Already full of treachery and intrigue, a new factor has emerged in the Tamil Nadu
elections scene: M. Karunanidhi's third son, Stalin, the uncrowned successor. He is the
man the DMK cadres look up to as their next leader. And it is he who is pushing for a
return to the Dravidian roots many in the party believe the DMK has forsaken after its
alignment with the BJP. Stalin is against the DMK linking up with national parties like
the Congress and the BJP. And it is common knowledge that it was Stalin who ensured that
Vaiko's MDMK would be forced to move out of the nda patchwork in Tamil Nadu.
Though not openly stated by the DMK, the real reason for the MDMK's walkout is the Stalin factor. "Vaiko knew if he remained in the front, the nda could manage to win the next poll. This meant he'd have only been helping Stalin consolidate his stranglehold. Even the transfer of power to Stalin would be smooth, as Karunanidhi has clearly indicated that this is his last election," says an MDMK leader, who is also confident that no amount of persuasion by George Fernandes, L.K. Advani and A.B. Vajpayee will make Vaiko be part of the DMK-led front. Adds he: "It's been Vaiko's dream for nearly 20 years to succeed Karunanidhi. How can you expect him to support an idea which will kill his dream?"
Stalin is only the mayor of Chennai but his detractors have now discovered in his name a larger meaning. MDMK leader Vaiko had made public his displeasure with Karunanidhi's son in 1993. "M.K. Stalin is no different from Joseph Stalin. Both are ruthless dictators, they treat dissenters with an iron hand; both revel in nepotism and try to rewrite history to suit their pursuit of power." But for the average DMK worker displeased by the sellout to the communal forces they fought all their lives, Stalin is a hero and a matured politician. Says transport minister K. Ponmudi: "He believes in improving infrastructure; he is for privatisation of areas where the state machinery has failed to deliver; he is for wider political alliances. His tenure as the mayor of Chennai has given him a statewide acceptance as a good administrator."
Stalin's rise has altered the equations among the nda's alliance partners. Immediately after the Tehelka tapes episode, Stalin was at the forefront of the campaign to cut the number of seats to be given to the BJP in the state from 23 to 21. He was instrumental in roping caste-based outfits into the front. "The 1999 elections are a pointer to understand the consolidation of the Dalit vote," observed Stalin. "But for the Pudiya Tamizhagam led by Krishnaswamy and the Dalit Panthers led by Thirumavalavan, the tmc-led Third Front would not have secured 8 per cent of the popular vote. With the AIADMK emerging as the Thevar party, courtesy Jayalalitha, there is a growing disenchantment in other communities that they're not politically respected. My choice of Makkal Tamil Desam, a party led by former AIADMK minister S. Kannappan and largely seen as the Yadav outfit, is to bring them into the DMK fold." According to him, no pollster can predict the level of consolidation due to the presence of these parties as the pollsters use the past behavioural pattern to device their questionnaires while the ground reality is constantly shifting and new patterns are emerging.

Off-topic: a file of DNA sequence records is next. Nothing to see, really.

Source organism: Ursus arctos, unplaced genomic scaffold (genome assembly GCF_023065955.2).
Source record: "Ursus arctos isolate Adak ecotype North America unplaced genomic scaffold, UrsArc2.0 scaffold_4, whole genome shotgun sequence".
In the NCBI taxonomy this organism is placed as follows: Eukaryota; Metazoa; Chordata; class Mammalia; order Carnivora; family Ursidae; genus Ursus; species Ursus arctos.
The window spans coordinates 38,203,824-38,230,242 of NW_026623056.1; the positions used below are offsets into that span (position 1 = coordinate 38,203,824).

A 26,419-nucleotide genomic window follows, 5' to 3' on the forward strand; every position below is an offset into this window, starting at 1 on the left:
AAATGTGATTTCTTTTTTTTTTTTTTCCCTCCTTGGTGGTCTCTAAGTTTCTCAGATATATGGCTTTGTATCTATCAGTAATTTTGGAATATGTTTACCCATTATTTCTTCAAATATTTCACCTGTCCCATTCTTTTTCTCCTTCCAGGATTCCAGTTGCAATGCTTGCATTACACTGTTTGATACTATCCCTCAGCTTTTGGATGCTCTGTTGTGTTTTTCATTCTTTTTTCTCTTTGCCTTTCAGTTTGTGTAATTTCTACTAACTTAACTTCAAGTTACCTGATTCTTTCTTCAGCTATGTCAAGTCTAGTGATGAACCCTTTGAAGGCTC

And this is precisely where the problem lies. In order to accommodate the newcomers, the party is forced to sacrifice some of its key seats.One victim of these new plans was a minister in the present DMK cabinet, Tamizhkudimagan, who has shifted allegiance to the AIADMK.He had won from Illyankudi twice—in 1989 and in 1996. But this seat was given to Kannappan. "Why should Stalin decide who should contest where? He is only promoting casteist outfits. The rising son is actually working for the sunset of the DMK," complains this new convert to the AIADMK.
To accommodate Stalin, the DMK leadership has even stopped denying the charge of dynastic rule. Says party treasurer and health minister Arcot Veeraswamy: "In a democracy, one is not bothered about one's birth. The only factor that determines acceptability is the choice of the people."
It was after the electoral defeat in the 1980 general elections that the DMK started focusing on the youth. At a party convention in Madurai, the youth wing was accorded special status and made to function under the direct supervision of the party's general secretary, Anbazhagan. Stalin's brief was to infuse young blood into the party and he did this with such zeal that his detractors dubbed him a brat, a tag he has not quite managed to shake off.
Stalin really came into his own in 1996 when, in the first local bodies election to the Chennai corporation after 25 years, he defeated the combined opposition's candidate, V.S. Chandralekha, by a margin of over four lakh votes to become mayor. According to a senior DMK leader, the biggest challenge to Stalin is the constant comparison to his father. "Instead of comparing him with Kalaignar (Karunanidhi), weigh his credentials vis-a-vis other leaders. He is second to none in Tamil Nadu," he observes.
But for all practical purposes, Stalin is already carrying the burden of winning this elections. If the DMK loses this time, the blame will be laid squarely at his door. His unorthodox approach of roping in caste parties at the cost of recognised political parties has put him in a precarious situation. The AIADMK has already made it clear that if it returns to power, Stalin will the first person to be fixed. MDMK leader L. Ganesan made a pithy comment: "We have to see whether he goes to George Kottai (Fort St George, the seat of the government) or to Palayam Kottai (the central jail)." Stalin's destination will be known in the third week of May.